Heaps Canyon |

Zion Main Canyon

Canyoneering Heaps Canyon - Zion Main Canyon Canyoneering Heaps Canyon
Zion Main Canyon

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Overview


TICKS & TODOS: 18 Todo Lists / 3 Ticks
RATING: 4B R V
GEAR: Standard Technical Gear, Cold Water Protection, Keeper Pothole Tools
RAPPELS: 18+ up to 90 m ( 296 ft. )
WATER: 7mm wetsuit or drysuit REQUIRED. 2 piece 5mm wetsuit also works well. Filterable drinking water once in the canyon.
FLASHFLOOD: High
SEASON: Summer, early Fall
Sun Hi:52 Lo:27 Mon Hi:45 Lo:28 Tue Hi:43 Lo:25 Wed Hi:49 Lo:28 Thu Hi:51 Lo:29
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Heaps, the biggest of the big boys in Zion (in my opinion). This is an adventure you won't soon forget, and one ONLY SUITED TO EXPERIENCED AND PHYSICALLY FIT CANYONEERS. All members of your group must have solid skills and be fit. Don't attempt this until you have substantial canyoneering experience under your belt.

So, what makes it a big boy? Size. Heaps Canyon is on a scale unlike most other canyons in Zion. A moderately long approach leads to a long, physical, and challenging canyon. Just when your feeling tired and ready to be done, the grand finale is reached, a series of rappels culminating in an 90 m ( 296 ft. ) rappel to the Upper Emerald Pool. The depth of the canyon sees little sun, meaning hours of cold water exposure. Did I mention keeper potholes? Oh, it can have those too in the right (or wrong) water conditions.

Beautiful, physical, and long, this is a great canyon for advanced canyoneers, and will feel like an accomplishment.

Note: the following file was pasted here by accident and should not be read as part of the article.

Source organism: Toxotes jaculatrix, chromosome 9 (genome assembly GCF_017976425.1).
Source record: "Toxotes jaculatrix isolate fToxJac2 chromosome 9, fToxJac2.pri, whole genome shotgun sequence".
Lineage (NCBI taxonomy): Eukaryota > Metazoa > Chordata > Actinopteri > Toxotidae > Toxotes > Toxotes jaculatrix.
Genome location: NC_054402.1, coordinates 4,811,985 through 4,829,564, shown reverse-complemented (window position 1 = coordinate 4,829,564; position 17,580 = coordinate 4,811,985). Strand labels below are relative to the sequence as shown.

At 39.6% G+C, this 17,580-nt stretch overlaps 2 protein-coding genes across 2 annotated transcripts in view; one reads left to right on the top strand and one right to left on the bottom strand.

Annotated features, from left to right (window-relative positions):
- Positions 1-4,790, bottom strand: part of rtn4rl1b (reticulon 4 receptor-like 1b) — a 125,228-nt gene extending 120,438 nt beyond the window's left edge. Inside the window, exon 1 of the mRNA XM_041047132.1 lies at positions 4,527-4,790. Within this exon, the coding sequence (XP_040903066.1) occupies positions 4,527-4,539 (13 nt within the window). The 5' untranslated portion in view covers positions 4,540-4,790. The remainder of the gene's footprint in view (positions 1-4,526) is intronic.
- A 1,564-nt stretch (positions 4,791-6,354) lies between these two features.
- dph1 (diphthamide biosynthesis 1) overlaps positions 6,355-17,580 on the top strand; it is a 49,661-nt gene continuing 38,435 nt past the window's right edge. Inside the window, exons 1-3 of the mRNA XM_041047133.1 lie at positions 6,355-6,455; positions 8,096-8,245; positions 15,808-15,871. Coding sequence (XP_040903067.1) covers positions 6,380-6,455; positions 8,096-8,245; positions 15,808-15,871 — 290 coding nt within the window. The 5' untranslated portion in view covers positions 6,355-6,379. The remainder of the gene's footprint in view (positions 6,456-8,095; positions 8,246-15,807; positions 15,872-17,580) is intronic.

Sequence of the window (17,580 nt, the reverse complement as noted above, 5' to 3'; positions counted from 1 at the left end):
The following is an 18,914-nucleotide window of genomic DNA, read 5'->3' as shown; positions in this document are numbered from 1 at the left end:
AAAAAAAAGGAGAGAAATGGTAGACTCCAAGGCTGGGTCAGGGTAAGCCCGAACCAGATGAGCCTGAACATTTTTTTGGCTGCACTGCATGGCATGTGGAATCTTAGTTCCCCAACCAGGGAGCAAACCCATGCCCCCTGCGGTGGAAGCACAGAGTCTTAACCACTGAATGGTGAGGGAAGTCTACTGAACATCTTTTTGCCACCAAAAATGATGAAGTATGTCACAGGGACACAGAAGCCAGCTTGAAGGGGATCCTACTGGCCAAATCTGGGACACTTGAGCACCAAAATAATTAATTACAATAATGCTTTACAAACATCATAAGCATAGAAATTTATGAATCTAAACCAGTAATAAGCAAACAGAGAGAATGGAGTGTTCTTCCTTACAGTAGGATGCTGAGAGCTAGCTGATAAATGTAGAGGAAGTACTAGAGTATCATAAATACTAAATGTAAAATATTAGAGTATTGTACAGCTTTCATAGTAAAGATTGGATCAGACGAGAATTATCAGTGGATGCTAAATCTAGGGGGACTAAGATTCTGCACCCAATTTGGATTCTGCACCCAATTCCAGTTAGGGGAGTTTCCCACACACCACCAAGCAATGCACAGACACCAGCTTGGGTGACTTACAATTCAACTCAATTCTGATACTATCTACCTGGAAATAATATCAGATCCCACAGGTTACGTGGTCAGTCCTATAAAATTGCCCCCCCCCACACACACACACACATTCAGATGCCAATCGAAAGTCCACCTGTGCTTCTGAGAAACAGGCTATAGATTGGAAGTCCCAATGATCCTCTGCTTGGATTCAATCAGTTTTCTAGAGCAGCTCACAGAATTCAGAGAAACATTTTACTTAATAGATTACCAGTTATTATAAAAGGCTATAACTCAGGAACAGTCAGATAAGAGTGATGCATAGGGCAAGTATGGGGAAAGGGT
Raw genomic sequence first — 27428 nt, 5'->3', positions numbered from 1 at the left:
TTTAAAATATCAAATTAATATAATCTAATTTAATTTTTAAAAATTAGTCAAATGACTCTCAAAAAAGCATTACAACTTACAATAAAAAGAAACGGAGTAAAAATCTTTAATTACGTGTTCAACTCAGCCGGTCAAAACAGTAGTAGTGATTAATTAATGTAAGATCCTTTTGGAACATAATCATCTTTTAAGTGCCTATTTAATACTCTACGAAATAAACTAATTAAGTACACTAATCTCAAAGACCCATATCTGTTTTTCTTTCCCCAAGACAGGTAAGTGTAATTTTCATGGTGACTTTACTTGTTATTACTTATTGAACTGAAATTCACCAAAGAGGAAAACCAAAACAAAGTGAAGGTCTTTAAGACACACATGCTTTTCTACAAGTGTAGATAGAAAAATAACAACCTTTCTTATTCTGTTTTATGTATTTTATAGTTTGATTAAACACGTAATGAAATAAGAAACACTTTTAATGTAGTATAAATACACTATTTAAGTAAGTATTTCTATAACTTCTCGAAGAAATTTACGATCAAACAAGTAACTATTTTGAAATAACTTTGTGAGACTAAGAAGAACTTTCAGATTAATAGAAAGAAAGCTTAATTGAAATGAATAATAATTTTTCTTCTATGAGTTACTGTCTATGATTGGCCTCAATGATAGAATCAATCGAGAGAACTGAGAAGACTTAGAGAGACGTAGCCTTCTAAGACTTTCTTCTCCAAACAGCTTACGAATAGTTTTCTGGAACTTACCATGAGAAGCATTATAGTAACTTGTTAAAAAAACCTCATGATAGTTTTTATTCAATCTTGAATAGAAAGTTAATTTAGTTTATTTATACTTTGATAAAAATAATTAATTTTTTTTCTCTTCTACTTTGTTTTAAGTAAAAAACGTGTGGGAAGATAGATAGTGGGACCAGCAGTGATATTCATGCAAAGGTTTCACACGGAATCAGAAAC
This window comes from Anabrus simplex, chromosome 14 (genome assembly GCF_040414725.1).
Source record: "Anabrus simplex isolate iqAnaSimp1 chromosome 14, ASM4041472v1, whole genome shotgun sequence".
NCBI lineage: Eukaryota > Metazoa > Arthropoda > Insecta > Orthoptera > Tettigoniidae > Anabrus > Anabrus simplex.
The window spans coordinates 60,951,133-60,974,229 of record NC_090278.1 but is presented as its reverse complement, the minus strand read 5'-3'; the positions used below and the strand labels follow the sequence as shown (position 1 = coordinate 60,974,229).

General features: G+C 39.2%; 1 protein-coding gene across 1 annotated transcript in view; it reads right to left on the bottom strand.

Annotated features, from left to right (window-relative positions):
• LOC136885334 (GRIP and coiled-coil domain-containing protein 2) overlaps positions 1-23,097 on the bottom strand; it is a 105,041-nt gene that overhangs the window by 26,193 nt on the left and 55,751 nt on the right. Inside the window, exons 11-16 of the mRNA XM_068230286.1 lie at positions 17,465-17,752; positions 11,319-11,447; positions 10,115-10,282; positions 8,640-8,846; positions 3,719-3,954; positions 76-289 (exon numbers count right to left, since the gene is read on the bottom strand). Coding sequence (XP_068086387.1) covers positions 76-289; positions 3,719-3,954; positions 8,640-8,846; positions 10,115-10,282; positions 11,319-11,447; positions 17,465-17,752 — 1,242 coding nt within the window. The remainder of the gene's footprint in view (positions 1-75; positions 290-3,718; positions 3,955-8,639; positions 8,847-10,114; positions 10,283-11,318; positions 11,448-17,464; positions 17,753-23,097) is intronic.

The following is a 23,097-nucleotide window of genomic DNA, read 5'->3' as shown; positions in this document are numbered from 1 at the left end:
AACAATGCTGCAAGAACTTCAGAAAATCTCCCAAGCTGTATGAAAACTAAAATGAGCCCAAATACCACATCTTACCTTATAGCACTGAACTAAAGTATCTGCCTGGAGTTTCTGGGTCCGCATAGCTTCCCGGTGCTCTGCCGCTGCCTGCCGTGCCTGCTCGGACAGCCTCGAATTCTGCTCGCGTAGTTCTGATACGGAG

Tactical thoughts:

  • Heaps can be done in a day, but I would highly NOT recommend attempting to do it in a day unless you have done it before and know the canyon a bit. 2 days seems to be the standard, and what I would recommend.
  • Because of the drainage and narrows, this needs to be done when the forecast is completely clear for the whole time you will be in the canyon. 10% chance of rain on day 2? I'd cancel and wait for 0% chance.
  • The 90 m ( 296 ft. ) rope is best dry-bagged. It can be used at the entrance rappel, but then try and keep it dry to minimize its weight.
  • Bivying at the start of the first narrows or the crossroads are the only safe places in the canyon. I would recommend hiking in to just before the first narrows, sleeping there, getting an early start (if the suns up and your not heading down canyon, your doing it wrong), and finishing on day 2. This makes for a long day 2, but means you don't have to put on a wet wetsuit on the second morning.
  • There has been a number of serious accidents and a fatality at the final rappel. If your tired when you reach the final 3 rappels, bivy and finish in the morning. The final 3 rappels are big wall fashion and require full alertness and attentiveness. Don't try them if your exhausted.
  • A small group of 3-4 will be fastest. Because of the potential for potholes, 3 seems like a reasonable minimum. Share the weight appropriately so everyone in the group is giving the same effort. More than 4 will make the final rappels slower and more cumbersome.
  • I'd recommend bringing 60 m ( 197 ft. ) and 40 m ( 132 ft. ) ropes, in addition to a 90 m ( 296 ft. ) one. Once in the slot, you can leapfrog ropes to keep the group moving, while keeping the big rope stashed in a drybag.
  • Walkie-Talkies can be very nice on the final 3 rappels and are recommended.
  • Oh, and even if its 100 degrees in the valley, bring a light bag to sleep in. ( Lesson learned the hard way, sorry for talking you into not bringing one either Jim... )

Most importantly, have fun and take in the views, it is a stunning canyon!

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